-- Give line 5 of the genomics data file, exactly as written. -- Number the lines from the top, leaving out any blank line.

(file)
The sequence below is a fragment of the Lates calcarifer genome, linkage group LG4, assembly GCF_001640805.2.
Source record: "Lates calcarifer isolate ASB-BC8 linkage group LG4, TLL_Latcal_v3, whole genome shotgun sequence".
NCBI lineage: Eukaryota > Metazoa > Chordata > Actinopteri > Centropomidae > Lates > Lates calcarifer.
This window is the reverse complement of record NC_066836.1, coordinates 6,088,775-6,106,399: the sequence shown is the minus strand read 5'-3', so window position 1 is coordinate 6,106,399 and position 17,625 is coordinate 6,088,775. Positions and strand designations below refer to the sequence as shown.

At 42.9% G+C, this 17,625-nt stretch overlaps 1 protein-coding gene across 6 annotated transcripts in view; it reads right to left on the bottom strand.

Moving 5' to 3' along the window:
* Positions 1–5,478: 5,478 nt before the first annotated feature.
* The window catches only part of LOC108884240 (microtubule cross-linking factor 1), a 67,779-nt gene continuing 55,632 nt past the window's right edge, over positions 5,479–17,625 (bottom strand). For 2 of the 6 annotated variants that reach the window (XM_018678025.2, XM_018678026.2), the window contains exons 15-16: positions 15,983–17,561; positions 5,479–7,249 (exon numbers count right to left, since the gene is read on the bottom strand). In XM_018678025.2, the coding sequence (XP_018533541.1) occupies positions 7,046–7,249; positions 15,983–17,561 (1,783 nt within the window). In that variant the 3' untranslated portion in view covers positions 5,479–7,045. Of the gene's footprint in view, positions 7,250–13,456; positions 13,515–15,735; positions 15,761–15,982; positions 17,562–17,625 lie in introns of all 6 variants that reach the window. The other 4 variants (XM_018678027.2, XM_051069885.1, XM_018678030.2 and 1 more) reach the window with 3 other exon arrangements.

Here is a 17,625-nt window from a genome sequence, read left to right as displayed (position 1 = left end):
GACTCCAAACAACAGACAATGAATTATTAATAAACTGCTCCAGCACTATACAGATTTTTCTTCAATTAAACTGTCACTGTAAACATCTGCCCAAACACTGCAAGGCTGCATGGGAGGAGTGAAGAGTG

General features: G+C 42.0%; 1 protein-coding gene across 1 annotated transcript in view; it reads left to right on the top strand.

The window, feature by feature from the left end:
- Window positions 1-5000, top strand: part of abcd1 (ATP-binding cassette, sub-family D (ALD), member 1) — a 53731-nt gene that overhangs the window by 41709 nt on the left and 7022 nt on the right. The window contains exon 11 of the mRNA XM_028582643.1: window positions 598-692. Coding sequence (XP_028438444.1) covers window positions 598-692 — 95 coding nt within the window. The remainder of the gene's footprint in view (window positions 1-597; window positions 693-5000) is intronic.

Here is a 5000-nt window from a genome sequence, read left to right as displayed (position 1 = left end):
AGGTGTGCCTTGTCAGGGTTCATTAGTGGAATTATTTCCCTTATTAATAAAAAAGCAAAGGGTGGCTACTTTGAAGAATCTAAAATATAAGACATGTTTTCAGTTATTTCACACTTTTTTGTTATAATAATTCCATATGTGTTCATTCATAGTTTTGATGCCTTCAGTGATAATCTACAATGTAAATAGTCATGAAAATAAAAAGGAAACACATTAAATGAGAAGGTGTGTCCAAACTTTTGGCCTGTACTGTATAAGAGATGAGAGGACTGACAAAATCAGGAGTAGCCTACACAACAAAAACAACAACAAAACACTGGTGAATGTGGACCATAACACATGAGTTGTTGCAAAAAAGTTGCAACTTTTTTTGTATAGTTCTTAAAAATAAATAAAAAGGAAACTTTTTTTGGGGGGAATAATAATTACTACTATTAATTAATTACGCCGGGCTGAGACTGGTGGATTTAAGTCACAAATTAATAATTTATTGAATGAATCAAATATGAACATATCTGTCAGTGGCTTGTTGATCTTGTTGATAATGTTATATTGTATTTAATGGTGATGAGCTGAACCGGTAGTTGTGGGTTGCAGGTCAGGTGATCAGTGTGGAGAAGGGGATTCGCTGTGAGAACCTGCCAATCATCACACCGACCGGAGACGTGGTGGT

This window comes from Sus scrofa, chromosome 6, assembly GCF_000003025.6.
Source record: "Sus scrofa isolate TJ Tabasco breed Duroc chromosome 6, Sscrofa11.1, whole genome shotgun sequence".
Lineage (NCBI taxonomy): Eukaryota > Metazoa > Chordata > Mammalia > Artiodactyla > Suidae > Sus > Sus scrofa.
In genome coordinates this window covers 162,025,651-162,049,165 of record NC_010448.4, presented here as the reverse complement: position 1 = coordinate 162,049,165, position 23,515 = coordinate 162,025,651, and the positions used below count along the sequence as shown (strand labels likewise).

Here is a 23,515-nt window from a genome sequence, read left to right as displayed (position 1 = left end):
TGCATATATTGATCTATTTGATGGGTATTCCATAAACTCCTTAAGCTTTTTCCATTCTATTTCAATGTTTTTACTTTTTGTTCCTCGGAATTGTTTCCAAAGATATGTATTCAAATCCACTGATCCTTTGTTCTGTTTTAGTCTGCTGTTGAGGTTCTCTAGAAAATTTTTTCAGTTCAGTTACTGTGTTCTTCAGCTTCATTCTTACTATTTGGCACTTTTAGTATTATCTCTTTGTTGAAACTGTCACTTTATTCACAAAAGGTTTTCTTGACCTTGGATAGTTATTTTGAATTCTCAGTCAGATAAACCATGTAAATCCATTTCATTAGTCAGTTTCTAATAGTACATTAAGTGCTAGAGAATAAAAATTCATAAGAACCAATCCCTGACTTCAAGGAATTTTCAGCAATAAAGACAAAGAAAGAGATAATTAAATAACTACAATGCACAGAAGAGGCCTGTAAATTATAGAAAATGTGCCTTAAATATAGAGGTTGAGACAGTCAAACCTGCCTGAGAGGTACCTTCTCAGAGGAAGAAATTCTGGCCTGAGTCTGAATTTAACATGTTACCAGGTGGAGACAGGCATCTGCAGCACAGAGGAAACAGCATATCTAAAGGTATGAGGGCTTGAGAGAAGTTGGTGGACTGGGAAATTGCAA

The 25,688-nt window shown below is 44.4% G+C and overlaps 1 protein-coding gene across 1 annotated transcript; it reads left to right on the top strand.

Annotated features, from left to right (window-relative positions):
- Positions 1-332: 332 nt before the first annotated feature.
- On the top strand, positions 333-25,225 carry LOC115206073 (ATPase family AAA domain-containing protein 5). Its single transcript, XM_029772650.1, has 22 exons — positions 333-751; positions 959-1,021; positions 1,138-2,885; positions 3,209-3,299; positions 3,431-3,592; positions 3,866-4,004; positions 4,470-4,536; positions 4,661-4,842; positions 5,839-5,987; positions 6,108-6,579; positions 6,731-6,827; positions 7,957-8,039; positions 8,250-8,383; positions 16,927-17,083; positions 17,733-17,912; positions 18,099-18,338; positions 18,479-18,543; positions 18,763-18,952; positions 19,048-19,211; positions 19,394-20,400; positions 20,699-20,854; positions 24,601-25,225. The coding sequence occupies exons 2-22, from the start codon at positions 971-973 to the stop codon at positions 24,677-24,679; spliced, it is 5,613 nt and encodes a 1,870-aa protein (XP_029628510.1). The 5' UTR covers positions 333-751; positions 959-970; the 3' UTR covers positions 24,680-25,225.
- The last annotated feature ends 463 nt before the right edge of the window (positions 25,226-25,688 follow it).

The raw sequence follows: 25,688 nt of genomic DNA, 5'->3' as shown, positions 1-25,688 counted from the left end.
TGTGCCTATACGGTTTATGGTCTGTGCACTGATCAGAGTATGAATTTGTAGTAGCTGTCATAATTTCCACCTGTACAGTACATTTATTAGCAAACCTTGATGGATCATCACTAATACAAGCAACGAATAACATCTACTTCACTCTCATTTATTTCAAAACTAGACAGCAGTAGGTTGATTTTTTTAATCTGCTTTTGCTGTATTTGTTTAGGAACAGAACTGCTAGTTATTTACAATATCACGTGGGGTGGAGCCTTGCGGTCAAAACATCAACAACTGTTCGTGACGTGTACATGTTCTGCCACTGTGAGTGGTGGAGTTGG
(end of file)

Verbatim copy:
At 42.9% G+C, this 17,625-nt stretch overlaps 1 protein-coding gene across 6 annotated transcripts in view; it reads right to left on the bottom strand.